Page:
SoftBank Group has hit a wall in its transformation into an investment company, after having thrown vast amounts of money at startups around the globe. It is time for the Japanese conglomerate to reconsider its growth-oriented strategy and pay more attention to retail investors.
After a wrong-way bet on office sharing startup WeWork, Chairman and CEO Masayoshi Son's SoftBank reported a roughly 700 billion yen ($6.4 billion) loss for the July-September quarter, its worst-ever result for a three-month period.
The winds of fortune have turned against the nearly $100 billion SoftBank Vision Fund, which for a while enjoyed smooth sailing in its search for fast-growing "unicorns" -- unlisted companies valued in the billions of dollars.
The WeWork setback follows losses on investments in ride-hailing company Uber Technologies and work chat app Slack Technologies.
Speaking at an earnings conference, Son said SoftBank had paid too much for WeWork. Unlisted startups have fewer investors than publicly traded companies, so their valuation tends to be swayed by how much a single big backer thinks they are worth -- especially in a world of easy money.
In WeWork's case, this distortion collided with the reality of the stock market. WeWork's parent company, The We Company, shelved a planned initial public offering after the estimated share price proved too rich for a broad range of investors to stomach, and the cash-starved business soon ran into trouble.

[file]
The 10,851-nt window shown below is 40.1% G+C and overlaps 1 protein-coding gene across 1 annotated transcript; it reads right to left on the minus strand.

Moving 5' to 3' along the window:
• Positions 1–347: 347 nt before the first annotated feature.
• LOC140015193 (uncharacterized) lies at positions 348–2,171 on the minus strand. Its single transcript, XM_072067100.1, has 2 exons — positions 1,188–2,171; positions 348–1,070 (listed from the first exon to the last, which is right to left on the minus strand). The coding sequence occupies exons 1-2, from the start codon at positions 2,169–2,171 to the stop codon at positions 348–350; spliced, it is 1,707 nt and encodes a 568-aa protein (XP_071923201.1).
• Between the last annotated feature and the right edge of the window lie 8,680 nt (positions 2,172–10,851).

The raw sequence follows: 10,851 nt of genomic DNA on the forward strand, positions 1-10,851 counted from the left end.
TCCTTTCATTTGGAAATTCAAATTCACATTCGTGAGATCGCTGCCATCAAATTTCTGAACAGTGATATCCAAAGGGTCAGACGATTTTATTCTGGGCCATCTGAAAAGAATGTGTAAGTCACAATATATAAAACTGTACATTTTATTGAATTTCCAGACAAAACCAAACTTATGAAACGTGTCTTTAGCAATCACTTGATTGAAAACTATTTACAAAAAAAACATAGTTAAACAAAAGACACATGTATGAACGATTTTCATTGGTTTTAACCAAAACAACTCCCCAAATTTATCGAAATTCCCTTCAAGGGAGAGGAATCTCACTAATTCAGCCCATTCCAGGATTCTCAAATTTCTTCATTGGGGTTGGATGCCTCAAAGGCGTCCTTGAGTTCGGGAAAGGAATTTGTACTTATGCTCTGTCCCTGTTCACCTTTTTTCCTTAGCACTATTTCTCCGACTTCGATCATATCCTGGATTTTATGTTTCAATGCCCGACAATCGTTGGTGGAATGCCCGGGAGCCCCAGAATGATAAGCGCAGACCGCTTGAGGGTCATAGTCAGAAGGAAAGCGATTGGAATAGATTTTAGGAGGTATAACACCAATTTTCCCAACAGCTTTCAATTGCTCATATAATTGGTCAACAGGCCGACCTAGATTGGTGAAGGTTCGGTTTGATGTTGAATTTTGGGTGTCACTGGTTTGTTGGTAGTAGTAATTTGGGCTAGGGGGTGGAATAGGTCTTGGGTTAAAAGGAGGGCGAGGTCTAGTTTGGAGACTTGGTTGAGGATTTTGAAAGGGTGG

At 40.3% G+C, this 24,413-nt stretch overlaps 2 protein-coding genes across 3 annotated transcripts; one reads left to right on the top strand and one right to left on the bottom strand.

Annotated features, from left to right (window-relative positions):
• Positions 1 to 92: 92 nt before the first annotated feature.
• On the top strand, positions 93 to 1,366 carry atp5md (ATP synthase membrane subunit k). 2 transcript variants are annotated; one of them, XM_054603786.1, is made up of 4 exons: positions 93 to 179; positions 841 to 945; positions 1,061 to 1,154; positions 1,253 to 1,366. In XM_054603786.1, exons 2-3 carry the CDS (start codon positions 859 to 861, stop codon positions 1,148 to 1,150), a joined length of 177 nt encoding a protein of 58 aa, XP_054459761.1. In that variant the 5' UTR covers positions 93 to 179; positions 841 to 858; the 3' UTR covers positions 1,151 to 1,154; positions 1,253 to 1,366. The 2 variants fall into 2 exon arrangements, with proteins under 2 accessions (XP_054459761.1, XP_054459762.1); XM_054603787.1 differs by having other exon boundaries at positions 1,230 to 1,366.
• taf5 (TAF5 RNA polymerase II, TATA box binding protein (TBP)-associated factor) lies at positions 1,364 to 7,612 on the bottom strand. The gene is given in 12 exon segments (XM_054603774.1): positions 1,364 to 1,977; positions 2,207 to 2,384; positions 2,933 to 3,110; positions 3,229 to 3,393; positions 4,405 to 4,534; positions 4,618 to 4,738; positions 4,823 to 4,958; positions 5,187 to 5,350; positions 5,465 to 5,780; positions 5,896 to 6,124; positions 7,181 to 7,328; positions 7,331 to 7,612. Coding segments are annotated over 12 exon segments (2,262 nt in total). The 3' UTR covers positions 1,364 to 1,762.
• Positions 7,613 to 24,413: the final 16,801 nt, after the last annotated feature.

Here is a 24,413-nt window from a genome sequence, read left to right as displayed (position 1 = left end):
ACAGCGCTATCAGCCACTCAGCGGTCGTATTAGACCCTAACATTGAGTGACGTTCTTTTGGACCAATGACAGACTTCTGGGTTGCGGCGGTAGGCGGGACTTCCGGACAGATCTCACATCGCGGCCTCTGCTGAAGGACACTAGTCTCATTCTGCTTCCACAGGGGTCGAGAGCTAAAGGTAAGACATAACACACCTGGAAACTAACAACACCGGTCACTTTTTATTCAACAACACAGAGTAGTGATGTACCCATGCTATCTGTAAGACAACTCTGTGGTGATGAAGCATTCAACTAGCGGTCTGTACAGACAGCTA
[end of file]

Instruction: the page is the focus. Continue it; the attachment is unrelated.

SoftBank was willing to tolerate losses at its investments in exchange for accelerating their pursuit of scale, but this strategy has backfired. Its renewed focus on profitability represents a natural correction to past excesses.
But Son also needs to rethink SoftBank's light-touch approach to managing companies in its portfolio. Governance problems need to be met with intervention even at the risk of raising some hackles. Before We's recent governance overhaul, SoftBank had only one director on the nine-member board and was unable to rein in co-founder Adam Neumann's excesses.
SoftBank draws on two sources of capital for its tech bets: its own earnings and the Vision Fund. The Tokyo-listed group, which relies on its core wireless carrier business, has a roughly 9 trillion-yen market capitalization and over 3 trillion yen in outstanding bonds held by retail investors. This broad base of individual share- and bondholders deserves a thorough disclosure of the financial standing of the group's far-flung investments.
Son says the experience has made him "reflect," but not "curl up." That is a worthy sentiment. To achieve his grand vision of a global "artificial intelligence revolution," SoftBank the investor needs to temper dynamism with discipline.